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The Big Crunch: John Wheeler

We read an interesting article about fact-checking – something we’re obviously rather invested in here — in last week’s New Yorker. So we decided to see what we had to say about John Wheeler, the physicist who worked on the Manhattan project and taught Richard Feynman at Princeton. Lo and behold, it turns out that Wheeler’s dad, Dr. Joseph Lewis Wheeler, was at one time the head of the Enoch Pratt Free Library in Baltimore (both Dr. and Mrs. Wheeler were librarians, in fact). That’s pretty cool.

After “minor” projects such as working on the design and construction of the H-bomb, Wheeler had a few tricks up left up his sleeve.

In 1939, J. Robert Oppenheimer described the theoretical effects of the curvature of space, when thermonuclear reactions cease to function in stars and gravitational forces cause their collapse. Wheeler carried out his own investigations into this phenomenon and, in 1967, coined the term “black hole.” Expanding upon this concept even further, he rationalized that the whole universe might be subject to what he called the Big Crunch. As the universe contracts upon itself to super-dense dimensions, it would cause an explosion similar to that of the big bang, creating a totally new universe. As part of this research, Wheeler has developed the concept of “superspace,” a highly complex mathematical construct that may be all that remains of the universe after the Big Crunch. His ideas on the Big Crunch and superspace have continued to evolve over time, resulting in the better understanding of black holes and imaginative theoretical constructs such as “wormholes,” which deal with holes in space containing electrical forces.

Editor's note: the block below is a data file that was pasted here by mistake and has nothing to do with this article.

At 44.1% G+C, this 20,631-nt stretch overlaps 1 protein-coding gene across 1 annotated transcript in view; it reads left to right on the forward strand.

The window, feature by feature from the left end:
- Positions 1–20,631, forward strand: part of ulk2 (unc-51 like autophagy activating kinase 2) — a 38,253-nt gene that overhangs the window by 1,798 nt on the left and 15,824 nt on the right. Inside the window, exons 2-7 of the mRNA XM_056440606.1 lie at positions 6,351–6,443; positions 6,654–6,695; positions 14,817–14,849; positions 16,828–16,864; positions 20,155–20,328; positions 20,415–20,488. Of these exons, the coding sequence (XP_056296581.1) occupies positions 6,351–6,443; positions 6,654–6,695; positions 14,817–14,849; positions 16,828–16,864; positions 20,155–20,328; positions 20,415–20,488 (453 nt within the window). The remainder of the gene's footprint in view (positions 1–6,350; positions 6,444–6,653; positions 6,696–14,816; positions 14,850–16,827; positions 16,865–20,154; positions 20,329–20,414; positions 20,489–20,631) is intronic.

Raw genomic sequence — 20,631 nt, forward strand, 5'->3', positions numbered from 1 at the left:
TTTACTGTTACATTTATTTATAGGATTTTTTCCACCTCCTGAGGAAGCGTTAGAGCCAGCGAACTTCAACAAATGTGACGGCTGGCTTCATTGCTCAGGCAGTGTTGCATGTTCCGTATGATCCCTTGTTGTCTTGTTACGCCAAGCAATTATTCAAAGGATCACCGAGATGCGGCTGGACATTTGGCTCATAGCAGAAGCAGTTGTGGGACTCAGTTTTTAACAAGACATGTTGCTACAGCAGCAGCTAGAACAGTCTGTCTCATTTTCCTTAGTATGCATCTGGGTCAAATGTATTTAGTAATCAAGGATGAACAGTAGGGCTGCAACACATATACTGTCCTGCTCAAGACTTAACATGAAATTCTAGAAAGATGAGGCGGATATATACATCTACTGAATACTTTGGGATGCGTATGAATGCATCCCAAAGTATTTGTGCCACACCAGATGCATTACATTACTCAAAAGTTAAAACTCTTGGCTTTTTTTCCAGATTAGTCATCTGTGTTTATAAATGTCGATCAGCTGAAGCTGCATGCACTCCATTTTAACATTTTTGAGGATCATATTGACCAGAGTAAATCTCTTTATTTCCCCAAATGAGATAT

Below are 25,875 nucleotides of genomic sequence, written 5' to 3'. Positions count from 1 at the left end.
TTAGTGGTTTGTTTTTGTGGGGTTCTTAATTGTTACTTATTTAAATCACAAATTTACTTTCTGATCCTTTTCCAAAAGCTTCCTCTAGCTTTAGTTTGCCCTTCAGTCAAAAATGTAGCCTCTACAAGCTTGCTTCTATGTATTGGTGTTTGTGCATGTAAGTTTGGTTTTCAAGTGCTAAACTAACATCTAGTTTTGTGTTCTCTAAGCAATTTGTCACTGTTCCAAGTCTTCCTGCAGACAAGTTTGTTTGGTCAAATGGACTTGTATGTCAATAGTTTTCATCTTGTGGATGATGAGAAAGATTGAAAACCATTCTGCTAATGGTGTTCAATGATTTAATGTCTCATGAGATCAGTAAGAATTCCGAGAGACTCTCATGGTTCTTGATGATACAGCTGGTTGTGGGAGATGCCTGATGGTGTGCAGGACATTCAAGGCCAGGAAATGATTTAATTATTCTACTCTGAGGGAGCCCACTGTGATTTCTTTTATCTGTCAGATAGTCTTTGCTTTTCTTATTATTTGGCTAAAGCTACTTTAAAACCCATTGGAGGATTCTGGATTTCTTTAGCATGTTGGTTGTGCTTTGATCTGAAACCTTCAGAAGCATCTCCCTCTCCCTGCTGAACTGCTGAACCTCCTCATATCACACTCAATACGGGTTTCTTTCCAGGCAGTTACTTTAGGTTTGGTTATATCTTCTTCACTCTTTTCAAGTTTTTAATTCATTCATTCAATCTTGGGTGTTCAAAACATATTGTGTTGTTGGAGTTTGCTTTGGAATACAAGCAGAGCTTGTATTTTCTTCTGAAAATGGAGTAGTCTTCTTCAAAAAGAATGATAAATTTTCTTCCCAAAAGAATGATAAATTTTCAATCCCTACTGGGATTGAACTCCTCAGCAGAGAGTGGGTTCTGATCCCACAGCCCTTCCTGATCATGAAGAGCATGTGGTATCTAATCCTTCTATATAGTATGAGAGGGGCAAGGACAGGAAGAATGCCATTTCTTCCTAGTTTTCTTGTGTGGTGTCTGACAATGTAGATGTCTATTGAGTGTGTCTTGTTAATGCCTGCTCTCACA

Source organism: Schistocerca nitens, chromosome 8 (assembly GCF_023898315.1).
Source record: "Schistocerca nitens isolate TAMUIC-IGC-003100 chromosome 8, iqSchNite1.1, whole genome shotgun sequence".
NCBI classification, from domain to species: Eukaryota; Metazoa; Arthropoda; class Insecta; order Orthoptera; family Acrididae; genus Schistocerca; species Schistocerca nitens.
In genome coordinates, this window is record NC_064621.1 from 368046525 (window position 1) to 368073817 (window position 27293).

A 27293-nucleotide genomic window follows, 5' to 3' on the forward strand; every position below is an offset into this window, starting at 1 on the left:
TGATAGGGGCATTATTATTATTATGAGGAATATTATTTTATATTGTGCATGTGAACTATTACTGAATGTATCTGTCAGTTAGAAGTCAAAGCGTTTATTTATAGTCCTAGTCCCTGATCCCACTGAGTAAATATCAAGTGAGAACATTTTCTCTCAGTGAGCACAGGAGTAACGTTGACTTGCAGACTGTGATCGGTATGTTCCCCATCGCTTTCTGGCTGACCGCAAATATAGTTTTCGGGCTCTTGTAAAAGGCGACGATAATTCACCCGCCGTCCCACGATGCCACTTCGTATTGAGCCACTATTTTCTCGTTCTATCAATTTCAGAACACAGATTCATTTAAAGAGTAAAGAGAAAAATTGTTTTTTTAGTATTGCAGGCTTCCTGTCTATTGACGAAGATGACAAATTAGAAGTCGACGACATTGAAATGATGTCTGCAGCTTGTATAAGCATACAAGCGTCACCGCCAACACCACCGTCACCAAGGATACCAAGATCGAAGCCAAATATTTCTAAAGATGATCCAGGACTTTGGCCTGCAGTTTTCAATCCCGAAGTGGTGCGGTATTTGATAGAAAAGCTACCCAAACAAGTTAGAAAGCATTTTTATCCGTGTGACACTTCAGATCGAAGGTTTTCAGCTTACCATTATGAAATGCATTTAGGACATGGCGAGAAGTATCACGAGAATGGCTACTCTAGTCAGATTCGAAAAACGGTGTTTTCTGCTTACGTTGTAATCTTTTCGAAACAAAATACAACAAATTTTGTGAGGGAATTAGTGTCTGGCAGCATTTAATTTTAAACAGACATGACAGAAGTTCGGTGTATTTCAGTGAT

Wheeler died last April at the age of 96.

Source: “John Archibald Wheeler.” Notable Scientists: From 1900 to the Present. Online. Gale Group, 2008.

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Posted on: February 19, 2009, 3:25 pm Category: Factoids Tagged with: ,

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